Why You Should Stop Answering Employee Questions

Do you get frustrated by constant distractions at work?

How many times a day do you get employee questions that start like this: “Hey, have you got a minute?”

Although you want to help your team, when they ask you questions on a frequent basis it can really take time away from whatever you need to work on.

In order to save you time, I want to help you reduce — and eventually eliminate — these interruptions.

So, how can we get rid of these distractions at work? L

et’s take a step back and ask ourselves why there are so many employee questions directed our way. Why do team members come in and interrupt us when they know we’re busy?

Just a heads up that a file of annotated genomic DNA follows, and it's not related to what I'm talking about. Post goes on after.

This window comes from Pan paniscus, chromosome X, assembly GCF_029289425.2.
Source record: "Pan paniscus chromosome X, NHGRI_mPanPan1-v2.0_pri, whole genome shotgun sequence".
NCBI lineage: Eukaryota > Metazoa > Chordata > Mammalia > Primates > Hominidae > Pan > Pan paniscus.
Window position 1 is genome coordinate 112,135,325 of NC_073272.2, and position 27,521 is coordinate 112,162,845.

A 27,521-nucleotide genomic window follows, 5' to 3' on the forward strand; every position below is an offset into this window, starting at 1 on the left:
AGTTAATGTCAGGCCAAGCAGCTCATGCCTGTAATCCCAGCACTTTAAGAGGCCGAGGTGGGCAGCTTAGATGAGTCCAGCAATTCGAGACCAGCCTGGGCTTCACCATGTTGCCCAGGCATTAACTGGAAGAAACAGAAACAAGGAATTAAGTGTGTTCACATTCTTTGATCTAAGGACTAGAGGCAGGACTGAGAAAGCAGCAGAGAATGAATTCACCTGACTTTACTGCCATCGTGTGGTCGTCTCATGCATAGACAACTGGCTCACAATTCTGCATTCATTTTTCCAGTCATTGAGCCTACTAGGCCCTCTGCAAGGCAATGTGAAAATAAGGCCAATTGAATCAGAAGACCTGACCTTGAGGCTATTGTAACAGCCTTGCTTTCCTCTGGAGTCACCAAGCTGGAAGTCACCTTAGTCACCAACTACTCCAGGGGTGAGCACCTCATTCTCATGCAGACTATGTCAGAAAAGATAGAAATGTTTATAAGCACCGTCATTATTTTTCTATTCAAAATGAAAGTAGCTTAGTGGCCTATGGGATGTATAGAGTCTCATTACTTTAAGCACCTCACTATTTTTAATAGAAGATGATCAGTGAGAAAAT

The answer is, we’ve trained them this way. If a team member comes to you and you give them an answer, you’re training them to continue to ask you questions.

Instead, ask them to come up with three possible solutions to their question. This gets them thinking. What you’ll find is that your team members probably have some really good ideas.

Eventually, you can avoid distractions at work altogether by asking your team members to enact one of the three solutions they come up with. Let them know that you will take responsibility for any negative outcome.

Getting them to problem solve on their own in this way will help you reduce the number of employee questions that you receive. Once your team members learn to trust themselves, they will be more productive — and so will you.

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